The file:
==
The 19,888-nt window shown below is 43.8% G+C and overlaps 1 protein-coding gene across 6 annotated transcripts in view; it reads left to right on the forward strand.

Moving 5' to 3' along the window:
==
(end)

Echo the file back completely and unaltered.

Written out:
The 19,888-nt window shown below is 43.8% G+C and overlaps 1 protein-coding gene across 6 annotated transcripts in view; it reads left to right on the forward strand.

Moving 5' to 3' along the window: